Chest freezers save nearly thirty percent in energy cost compared to their door-swinging counterparts
San Diego, CA (PRWEB) June 25, 2013
Over the last decades, the efficiency of most appliances, including freezers, has improved significantly. Current models use less than half as much electricity per year as models from the 90’s; around the last time many households bought a second freezer.
Consumers instinctively fear the upfront investment cost in replacing an old freezer. According to analysis by ClearlyEnergy, a 20-year-old chest freezer in the most popular size range uses about 845 kWh per year of electricity, when a new energy star model of the same size uses only 361 kWh, a savings about $50 a year if a customer lives in a place with average power prices like Philadelphia or Baltimore - actual energy savings ultimately depend on local electricity prices, for instance electricity costs over three times more in New York City than Atlanta.
On top of these savings, those two cities also happen to offer rebates. Norma Autry, co-founder of ClearlyEnergy notes that “in Philadelphia the local utility offers a $35 rebate to haul away your old freezer and recycle it responsibly, while Baltimore Gas & Electric pays its customers $75 toward a new efficient freezer. Combined with the electricity savings, this goes a long way towards making the investment in a new freezer a no-brainer.”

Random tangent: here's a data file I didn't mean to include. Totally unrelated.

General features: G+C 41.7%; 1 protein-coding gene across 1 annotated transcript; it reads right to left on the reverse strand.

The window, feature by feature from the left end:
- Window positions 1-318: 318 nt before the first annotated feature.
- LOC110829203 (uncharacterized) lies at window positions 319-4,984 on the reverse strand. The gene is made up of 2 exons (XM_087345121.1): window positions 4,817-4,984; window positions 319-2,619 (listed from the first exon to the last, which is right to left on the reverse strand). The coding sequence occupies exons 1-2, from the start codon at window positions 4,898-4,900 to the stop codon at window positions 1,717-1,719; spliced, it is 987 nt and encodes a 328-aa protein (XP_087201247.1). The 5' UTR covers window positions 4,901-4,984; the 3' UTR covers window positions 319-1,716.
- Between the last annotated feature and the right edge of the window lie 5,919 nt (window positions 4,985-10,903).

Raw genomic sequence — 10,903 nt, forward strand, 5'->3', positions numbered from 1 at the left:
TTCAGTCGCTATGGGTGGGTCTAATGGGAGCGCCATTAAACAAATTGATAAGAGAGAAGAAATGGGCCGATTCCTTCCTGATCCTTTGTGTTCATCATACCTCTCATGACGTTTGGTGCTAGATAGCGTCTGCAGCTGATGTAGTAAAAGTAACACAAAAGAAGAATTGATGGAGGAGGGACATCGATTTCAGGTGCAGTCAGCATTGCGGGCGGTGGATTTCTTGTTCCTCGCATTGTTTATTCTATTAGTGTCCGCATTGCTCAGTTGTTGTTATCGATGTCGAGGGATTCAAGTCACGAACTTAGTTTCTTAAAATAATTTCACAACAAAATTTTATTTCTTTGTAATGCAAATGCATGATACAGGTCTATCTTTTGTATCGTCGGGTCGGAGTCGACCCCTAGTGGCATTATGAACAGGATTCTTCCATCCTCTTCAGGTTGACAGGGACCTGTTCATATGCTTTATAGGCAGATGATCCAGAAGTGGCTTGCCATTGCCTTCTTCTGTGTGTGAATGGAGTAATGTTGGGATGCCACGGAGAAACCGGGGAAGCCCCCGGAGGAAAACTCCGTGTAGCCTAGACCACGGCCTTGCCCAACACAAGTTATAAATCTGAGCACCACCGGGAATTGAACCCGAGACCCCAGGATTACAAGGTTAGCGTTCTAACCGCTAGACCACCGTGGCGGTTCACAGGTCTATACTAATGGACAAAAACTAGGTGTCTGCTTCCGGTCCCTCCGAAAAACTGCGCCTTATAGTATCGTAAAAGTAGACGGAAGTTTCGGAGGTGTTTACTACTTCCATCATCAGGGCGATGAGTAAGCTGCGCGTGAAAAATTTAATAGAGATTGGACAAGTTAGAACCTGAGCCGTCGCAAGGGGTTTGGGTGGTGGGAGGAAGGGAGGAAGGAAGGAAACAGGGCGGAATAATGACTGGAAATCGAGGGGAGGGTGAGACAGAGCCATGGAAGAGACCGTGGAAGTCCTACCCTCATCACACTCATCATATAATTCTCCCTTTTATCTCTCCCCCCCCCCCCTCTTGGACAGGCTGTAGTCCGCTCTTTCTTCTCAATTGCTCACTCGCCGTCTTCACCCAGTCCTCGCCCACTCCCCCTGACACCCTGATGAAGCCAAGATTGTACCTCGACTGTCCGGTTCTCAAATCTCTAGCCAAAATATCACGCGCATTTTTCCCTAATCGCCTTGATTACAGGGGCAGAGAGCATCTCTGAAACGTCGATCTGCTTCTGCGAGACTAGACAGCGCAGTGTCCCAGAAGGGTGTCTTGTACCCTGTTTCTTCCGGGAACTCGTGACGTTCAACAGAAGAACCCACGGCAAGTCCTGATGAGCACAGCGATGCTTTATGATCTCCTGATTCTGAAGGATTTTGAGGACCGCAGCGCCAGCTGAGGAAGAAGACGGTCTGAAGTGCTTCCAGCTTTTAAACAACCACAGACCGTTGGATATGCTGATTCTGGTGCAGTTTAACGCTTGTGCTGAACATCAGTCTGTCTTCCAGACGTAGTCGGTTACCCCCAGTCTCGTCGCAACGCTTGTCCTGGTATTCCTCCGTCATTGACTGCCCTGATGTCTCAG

ClearlyEnergy, the leading provider of energy savy search for appliances and electric choice, also found that there is also a crucial difference between the two basic types of freezers, chest and upright. “The average EnergyStar upright freezer in our size range uses 565 kWh a year, whereas the average chest freezer in that size range uses only 360 kWh," says Véronique Bugnion, co-founder of ClearlyEnergy. “For freezers, the upright-style models are usually less energy efficient than the chest ones because they have features that increase the freezer’s overall energy use, like trays, movable shelves and sometimes automatic defrost functions and icemakers.”
In fact, while choosing an EnergyStar model over a conventional one does save on electricity use, the chest freezers save nearly thirty percent in energy cost compared to their door-swinging counterparts. Moreover, their relative simplicity of design makes chest-type freezers much cheaper than upright.
ClearlyEnergy’s appliance search tool helps consumers compare prices and calculate the specific energy savings of buying a new freezer.